Category Archives: forthcoming books

Recently Released: The Man in the Wooden Hat


Received a copy of The Man in the Wooden Hat a while back, and not it’s been published in the U.S. Looks fairly interesting, though I’m not sure when I’ll be able to get to it. But the review coverage is generally favorable.

The Guardian:

What Gardam is particularly good at – and what made Old Filth so compelling – is creating for her characters façades of complete conventionality, which are then chipped away to reveal strange internal workings.

Jonathan Yardley:

Probably it will astonish American readers to learn that Jane Gardam, who is almost unknown in this country, is now in her early 80s, has published more than two dozen books (several for children) and has been much-honored in England; she has twice won the Whitbread Prize for Best Novel of the Year. No less surprising is that many of those books are in print in the United States, so there really is no excuse for her remaining unknown over here any longer.

The New Yorker gave it a Briefly Noted.

Recently Received: Don Juan by Peter Handke and Translation Is a Love Affair by Jacques Poulin

Peter-handke Peter Handke is an author I’ve long meant to read. His novel Don Juan: His Own Version is forthcoming from FSG in February and recently arrived at my doorstep. I also managed to snag a copy of his novel Across at the SF Public Library’s gigantic used book sale, which (the book) I’ve been told is one of his best.

As to Don Juan, the Complete Review has reviewed it:

Don Juan neatly plays with that inherent contradiction of fiction: its absolutism — a complete and exclusive world rendered in mere words — which neverthless can’t eliminate the possibility of countless similar, dissimilar, and even contradictory other-worlds. A novel can end with a period on the final page, yet finality (and literal truth) are illusory.

That’s about all the review coverage I can find in English, thus far.

Translation-Is-a-Love-Affair I also recently received a copy of the wonderfully titled book Translation is a Love Affair from Archipelago (published in October).

Here’s a bit from a short review at The Moose and the Gripes:

Here the primary character is a woman named Marine. She works as a translator, sometimes “tormented by the groundless fear that [she is] living the life of a parasite.” She has recently met and began translating the work of Monsieur Waterman, an older and very established French Canadian writer. He has given her a place to live while she works on his translations.

And another review by Steven G. Kellman:

While studying translation at the University of Geneva, Marine acquired a copy of a novel written by a fellow Canadian publishing under the nom de plume Jack Waterman (who also happens to be a character in Poulin’s best-known novel, Volkswagen Blues [1984]). Because it is about the Oregon Trail, which she had visited while hitchhiking alone across the US, Marine was especially drawn to the book and longed to translate it into English. When she returns to her native Quebec, Marine encounters Waterman in what Hollywood would call “meet cute.” Standing before the graves of her mother, sister, and grandmother, she encounters an older man reading Ernest Hemingway on a cemetery bench. It is of course Waterman, and Marine, convinced that “If there was a way to get close to someone in this life—of which I was not certain—it might be through translation,” elicits Waterman’s permission to translate his Oregon Trail novel into English. He even sets her up to work in an idyllic chalet on Île d’Orléans, while he labors over les mots justes in the tower he inhabits in nearby Quebec City.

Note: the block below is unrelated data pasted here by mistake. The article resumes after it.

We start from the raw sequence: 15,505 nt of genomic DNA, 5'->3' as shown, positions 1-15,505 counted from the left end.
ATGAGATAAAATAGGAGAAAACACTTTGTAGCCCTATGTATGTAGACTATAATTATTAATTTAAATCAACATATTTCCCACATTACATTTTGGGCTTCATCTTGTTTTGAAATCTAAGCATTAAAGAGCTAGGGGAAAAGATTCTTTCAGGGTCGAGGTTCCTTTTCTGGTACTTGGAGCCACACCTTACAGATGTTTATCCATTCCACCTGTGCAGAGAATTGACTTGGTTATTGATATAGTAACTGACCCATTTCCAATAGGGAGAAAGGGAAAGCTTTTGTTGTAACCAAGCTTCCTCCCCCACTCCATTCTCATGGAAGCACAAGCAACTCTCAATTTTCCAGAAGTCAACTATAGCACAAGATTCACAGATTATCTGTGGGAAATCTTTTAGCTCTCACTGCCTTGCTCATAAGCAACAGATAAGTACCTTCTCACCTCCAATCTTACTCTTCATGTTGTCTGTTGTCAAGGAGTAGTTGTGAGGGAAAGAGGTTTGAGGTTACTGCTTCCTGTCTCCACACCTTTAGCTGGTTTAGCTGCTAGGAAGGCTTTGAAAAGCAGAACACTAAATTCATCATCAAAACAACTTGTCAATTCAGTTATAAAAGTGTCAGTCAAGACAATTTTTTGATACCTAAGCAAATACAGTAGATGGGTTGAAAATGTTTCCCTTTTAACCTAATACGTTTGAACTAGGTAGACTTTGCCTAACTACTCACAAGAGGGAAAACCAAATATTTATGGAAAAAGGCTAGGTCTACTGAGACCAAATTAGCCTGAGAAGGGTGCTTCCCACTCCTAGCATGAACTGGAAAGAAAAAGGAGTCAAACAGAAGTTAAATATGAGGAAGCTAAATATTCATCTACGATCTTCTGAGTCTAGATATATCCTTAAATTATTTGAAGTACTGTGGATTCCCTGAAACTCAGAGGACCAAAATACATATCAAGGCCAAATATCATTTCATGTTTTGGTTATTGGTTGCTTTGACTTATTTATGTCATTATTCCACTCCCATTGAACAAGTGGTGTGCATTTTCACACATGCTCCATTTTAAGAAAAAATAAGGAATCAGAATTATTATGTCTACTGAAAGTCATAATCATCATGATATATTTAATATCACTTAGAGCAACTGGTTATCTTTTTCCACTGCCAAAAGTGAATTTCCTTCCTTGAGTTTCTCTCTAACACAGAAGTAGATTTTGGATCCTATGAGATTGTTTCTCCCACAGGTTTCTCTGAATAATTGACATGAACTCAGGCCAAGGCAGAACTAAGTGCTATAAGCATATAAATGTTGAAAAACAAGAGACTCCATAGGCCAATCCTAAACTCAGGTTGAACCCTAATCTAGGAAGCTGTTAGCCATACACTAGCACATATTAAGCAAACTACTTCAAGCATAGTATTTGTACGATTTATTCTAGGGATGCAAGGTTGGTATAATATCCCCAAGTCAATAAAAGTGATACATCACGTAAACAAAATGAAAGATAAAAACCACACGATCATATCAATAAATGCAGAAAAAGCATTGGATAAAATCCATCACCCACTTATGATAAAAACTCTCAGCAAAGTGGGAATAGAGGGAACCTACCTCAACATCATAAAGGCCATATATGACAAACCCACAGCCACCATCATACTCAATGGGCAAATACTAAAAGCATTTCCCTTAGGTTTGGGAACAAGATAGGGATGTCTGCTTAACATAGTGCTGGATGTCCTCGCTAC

Forthcoming: The Salt Smugglers by Gérard de Nerval


We'll be publishing a review of The Salt Smugglers by 19th-century Frenchman Gérard de Nerval in the winter issue of The Quarterly Conversation. The book looks extremely interesting, and I'm planning on reading it as soon as I've taken care of a couple others. It was originally written as a series of feuilleton, and Archipelago has published this book in two-column, newspaper format.

Nerval was an immensely interesting writer, winning adherents such as Proust, Breton, and Umberto Eco (the latter of which called his novel Sylvie a masterpiece). I've seen him placed in the company of Laurence Sterne and described as a pre-postmodern author.

You can read an excerpt from The Salt Smugglers at Archipealgo's website here.

The Brooklyn Rail also has reviewed the book on this page. Here's a quote:

Straightforward fiction was unthinkable to 19th century French writer Gérard de Nerval. His work The Salt Smugglers occupies an ambiguous space between fiction and non-fiction, rendered through historical account, historical novel, satire, and gonzo journalism. The book is a response to the Riancey amendment, which was, as translator Richard Sieburth explains, “a stamp tax on any newspaper featuring a serial novel in its pages […] to safeguard the morality of the press.” The Salt Smugglers is subtitled “History of the Abbé de Bucquoy,” and de Nerval tells us the book is going to be about the Abbé. This character is missing from most of the novel, however, and instead we get: a romance involving Bucquoy’s aunt; the doomed fate of one of de Nerval’s own plays; his experience looking for old books in second hand stores, libraries, and auctions; and finally, the story of the Abbé’s prison break.

Forthcoming: Bicycle Diaries by David Byrne

Bicycle Diaries David Byrne

I don't usually cover this kind of book here, but Bicycle Diaries by David Byrne seems like it would have some appeal for the audience of this site, as Byrne is generally more interesting than the average author of this kind of book.

Here's a description of the book from Byrne's website:

Bicycle Diaries chronicles David’s observations and insights — what he is seeing, whom he is meeting, what he is thinking about — as he pedals through and engages with some of the world’s major cities. In places like Buenos Aires, Istanbul, San Francisco, and London, the focus is more on the musicians and artists he encounters. Politics comes to the fore in cities like Berlin and Manila, while chapters on New York City, and on the landscaped suburban industrial parks and contemporary ruins of such spots as Detroit, Pittsburgh, and Columbus are more concerned with history in the urban landscape.